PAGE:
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Lowell Observatory (access required)

Percival Lowell records his findings in the late 1890s in his Flagstaff observatory. As a youngster, Percival Lowell read books about astronomy and gazed at the stars through a telescope fixed atop the roof of his family home. No one ...

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The Bisbee Deportation (access required)

More than 1,000 strikers were taken at gunpoint to the Warren baseball field. During the early years of the 20th century, labor unrest was rampant across the nation. In 1917 alone, more than 4,200 strikes erupted in the United States. ...

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Adams Hotel Fire (access required)

The Hotel Adams in Phoenix, engulfed in flames on May 17, 1910. The graveyard shift was nearly over when Henry Willey, night clerk at Hotel Adams, noticed smoke coming from an elevator shaft in the lobby. He summoned porter Charles ...

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The Heards come to Phoenix (access required)

Historically, it usually has been a wise career move to marry the boss’ daughter. And that is exactly what Dwight Bancroft Heard did before he moved to Phoenix in 1895. Heard was born in Wayland, Mass., on May 1, 1869. ...

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The Summer of Terror (access required)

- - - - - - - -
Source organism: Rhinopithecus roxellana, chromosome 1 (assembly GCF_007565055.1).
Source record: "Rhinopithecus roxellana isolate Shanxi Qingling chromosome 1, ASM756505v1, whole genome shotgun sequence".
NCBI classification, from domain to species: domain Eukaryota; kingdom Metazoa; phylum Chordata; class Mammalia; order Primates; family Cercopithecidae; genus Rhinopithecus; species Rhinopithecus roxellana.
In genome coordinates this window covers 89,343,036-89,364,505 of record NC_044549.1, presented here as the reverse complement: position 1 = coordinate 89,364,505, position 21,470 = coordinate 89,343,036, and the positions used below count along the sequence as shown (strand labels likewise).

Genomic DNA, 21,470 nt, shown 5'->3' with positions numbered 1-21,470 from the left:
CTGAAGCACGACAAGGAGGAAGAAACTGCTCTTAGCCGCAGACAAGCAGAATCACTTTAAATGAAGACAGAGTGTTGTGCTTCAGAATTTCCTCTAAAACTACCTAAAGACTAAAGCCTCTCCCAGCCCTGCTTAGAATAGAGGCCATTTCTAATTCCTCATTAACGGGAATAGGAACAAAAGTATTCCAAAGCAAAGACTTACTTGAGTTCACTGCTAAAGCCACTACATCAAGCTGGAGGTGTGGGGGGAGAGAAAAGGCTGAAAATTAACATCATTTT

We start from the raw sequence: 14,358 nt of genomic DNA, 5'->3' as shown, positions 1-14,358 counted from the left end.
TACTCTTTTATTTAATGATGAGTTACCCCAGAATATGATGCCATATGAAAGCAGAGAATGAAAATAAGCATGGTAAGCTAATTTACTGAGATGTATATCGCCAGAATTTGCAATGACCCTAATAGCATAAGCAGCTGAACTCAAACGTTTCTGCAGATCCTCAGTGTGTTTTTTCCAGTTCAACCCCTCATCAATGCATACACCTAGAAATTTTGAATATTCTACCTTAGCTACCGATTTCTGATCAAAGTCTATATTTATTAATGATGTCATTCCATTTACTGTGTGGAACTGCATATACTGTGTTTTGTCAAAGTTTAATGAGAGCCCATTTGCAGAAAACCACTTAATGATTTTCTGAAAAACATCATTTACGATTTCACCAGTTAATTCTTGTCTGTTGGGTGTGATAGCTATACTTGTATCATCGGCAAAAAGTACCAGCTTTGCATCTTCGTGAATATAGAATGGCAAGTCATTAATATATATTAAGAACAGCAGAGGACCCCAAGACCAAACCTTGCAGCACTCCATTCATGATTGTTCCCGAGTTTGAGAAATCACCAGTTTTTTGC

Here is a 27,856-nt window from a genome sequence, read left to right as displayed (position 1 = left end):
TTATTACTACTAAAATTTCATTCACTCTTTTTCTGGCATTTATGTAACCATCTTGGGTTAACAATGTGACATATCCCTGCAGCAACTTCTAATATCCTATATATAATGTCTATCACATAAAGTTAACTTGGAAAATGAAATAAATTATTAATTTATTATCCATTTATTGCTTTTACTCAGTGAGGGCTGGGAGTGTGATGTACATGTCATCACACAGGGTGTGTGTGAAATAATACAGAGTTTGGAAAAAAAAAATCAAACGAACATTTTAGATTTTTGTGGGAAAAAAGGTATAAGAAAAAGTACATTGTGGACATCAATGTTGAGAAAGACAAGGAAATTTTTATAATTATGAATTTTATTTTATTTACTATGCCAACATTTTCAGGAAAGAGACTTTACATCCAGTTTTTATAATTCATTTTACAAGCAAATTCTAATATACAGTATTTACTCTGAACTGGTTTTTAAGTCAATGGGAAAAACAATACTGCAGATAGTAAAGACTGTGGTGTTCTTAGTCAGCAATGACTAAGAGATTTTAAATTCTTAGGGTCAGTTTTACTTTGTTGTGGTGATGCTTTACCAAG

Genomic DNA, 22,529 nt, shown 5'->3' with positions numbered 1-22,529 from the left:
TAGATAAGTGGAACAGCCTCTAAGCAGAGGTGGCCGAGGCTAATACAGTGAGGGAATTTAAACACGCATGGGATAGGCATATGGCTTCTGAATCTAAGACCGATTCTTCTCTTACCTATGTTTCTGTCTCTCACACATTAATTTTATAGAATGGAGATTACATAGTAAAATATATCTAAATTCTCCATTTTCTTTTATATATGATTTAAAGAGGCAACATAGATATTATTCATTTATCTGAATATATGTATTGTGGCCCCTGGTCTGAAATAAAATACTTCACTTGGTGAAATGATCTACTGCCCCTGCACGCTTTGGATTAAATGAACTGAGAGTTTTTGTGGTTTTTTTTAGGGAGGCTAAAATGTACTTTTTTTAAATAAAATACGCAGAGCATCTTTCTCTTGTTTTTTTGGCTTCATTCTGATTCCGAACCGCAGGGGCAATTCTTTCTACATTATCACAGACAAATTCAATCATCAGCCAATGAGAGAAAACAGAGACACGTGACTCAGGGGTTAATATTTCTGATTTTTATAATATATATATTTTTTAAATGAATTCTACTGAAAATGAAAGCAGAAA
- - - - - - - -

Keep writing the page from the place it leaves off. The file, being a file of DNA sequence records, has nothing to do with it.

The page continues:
The Arizona State Prison in Florence where the Jesus Maria Barboa was held after two particularly brutal murders. Before air conditioning, people who spent the summer in Phoenix either slept in their yards or on screened sleeping porches. Those who ...

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Early history of ‘The Arizona Republican’ (access required)

The Arizona Republican writers and staff pose in the basement of the Heard Building on Central Avenue in 1920. By 1920, Phoenix had grown to more than 29,000 citizens. Urban sprawl was beginning. Visionary entrepreneurs thought it was time to ...

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The Great Floods of 1890-91 (access required)

The remnants of the railroad bridge destroyed during the 1890 flood that spanned the Salt River and led into Tempe. Back-to-back floods in 1890 and 1891 were ultimately responsible for the construction of the Roosevelt Dam. In 1890, the flood ...

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Arizona’s Swastika Bridge (access required)

A train drops visitors off near the newly constructed Laguna Diversion Dam. During World War II, Adolph Hitler twisted the swastika, once a symbol of the power of nature, to symbolize horror for millions of people. So it may surprise ...

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The Sad Fate of San Agustin (access required)

The second San Agustin Cathedral in the late 1890s. When Father Donato Rogieri came to what was then New Mexico Territory in 1862, to shepherd the souls of largely Mexican-Catholic Tucson, he found a church in ruin on the west ...

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Consolidated National Bank (access required)

“Ripping off the roof early this morning, workmen commenced demolition of the former home of the Consolidated National Bank,” penned the Arizona Daily Star in November 1928. “The work is preparatory to laying the foundations for the new 10-story skyscraper…to ...

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